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Author Topic: Help with Aionios Translation  (Read 2077 times)

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galatians22067

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Help with Aionios Translation
« on: October 14, 2008, 08:05:44 PM »

I see that this phrase for ever and ever does have an end to it as seeing it used here in Rev 11:15 and knowing that it does have an end by reading 1Cor 15 but I just get confused when I read other verses like Rev 4:9,10 / 5:13,14.

Rev 11:15  And the seventh angel sounded; and there were great voices in heaven, saying, The kingdoms of this world are become the kingdoms of our Lord, and of his Christ; and he shall reign for ever and ever.


1Co 15:24  Then cometh the end, when he shall have delivered up the kingdom to God, even the Father; when he shall have put down all rule and all authority and power.
1Co 15:25  For he must reign, till he hath put all enemies under his feet.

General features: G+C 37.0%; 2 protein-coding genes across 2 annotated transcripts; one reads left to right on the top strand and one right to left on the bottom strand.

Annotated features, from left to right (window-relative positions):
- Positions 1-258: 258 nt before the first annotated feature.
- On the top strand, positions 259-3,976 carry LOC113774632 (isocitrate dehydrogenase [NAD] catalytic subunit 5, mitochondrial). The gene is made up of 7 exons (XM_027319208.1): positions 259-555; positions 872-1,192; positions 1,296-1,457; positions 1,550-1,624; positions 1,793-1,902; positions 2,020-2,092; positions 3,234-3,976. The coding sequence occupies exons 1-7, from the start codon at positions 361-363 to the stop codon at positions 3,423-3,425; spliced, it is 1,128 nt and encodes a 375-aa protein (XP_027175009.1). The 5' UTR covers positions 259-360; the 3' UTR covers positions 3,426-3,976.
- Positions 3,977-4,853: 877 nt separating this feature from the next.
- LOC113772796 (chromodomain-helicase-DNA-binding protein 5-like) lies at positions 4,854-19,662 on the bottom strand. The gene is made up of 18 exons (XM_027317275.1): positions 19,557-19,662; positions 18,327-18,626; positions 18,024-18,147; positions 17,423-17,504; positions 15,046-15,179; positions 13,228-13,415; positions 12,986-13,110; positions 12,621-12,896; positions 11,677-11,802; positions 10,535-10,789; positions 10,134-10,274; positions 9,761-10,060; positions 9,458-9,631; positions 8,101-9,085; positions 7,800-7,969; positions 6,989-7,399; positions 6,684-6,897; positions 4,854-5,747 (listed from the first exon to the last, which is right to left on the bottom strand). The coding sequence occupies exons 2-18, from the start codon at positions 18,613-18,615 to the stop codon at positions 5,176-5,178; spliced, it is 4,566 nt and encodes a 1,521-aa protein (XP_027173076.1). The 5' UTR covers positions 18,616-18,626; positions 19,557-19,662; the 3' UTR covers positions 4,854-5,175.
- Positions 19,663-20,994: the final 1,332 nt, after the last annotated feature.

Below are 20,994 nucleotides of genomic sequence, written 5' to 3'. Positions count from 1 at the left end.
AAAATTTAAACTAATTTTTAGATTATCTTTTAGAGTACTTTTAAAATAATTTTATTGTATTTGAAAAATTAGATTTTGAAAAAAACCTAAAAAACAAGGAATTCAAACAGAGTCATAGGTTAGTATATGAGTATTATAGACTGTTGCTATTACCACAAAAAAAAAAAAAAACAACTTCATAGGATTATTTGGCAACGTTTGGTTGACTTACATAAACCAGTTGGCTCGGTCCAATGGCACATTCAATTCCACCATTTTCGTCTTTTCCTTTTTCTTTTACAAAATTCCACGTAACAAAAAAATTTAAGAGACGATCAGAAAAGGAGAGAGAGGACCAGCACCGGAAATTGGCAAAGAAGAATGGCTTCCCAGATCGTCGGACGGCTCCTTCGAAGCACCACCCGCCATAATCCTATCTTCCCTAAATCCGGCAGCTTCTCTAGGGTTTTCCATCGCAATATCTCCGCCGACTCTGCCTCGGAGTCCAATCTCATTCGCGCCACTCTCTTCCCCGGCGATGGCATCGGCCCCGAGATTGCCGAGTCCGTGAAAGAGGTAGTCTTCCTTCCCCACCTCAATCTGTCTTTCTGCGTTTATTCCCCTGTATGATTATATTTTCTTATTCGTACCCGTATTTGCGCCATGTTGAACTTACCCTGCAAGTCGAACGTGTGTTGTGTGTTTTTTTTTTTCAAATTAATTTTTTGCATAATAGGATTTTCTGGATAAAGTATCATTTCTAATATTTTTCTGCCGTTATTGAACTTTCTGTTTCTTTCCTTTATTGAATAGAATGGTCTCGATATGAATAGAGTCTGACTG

After someone pointing this out to me I understand that the phrase for ever and ever is used when it does indeed end.  I just seem to have trouble applying it consistently.  Example would be the following verses :

Rev 4:9  And when those beasts give glory and honour and thanks to him that sat on the throne, who liveth for ever and ever,
Rev 4:10  The four and twenty elders fall down before him that sat on the throne, and worship him that liveth for ever and ever, and cast their crowns before the throne, saying,

Rev 5:13  And every creature which is in heaven, and on the earth, and under the earth, and such as are in the sea, and all that are in them, heard I saying, Blessing, and honour, and glory, and power, be unto him that sitteth upon the throne, and unto the Lamb for ever and ever.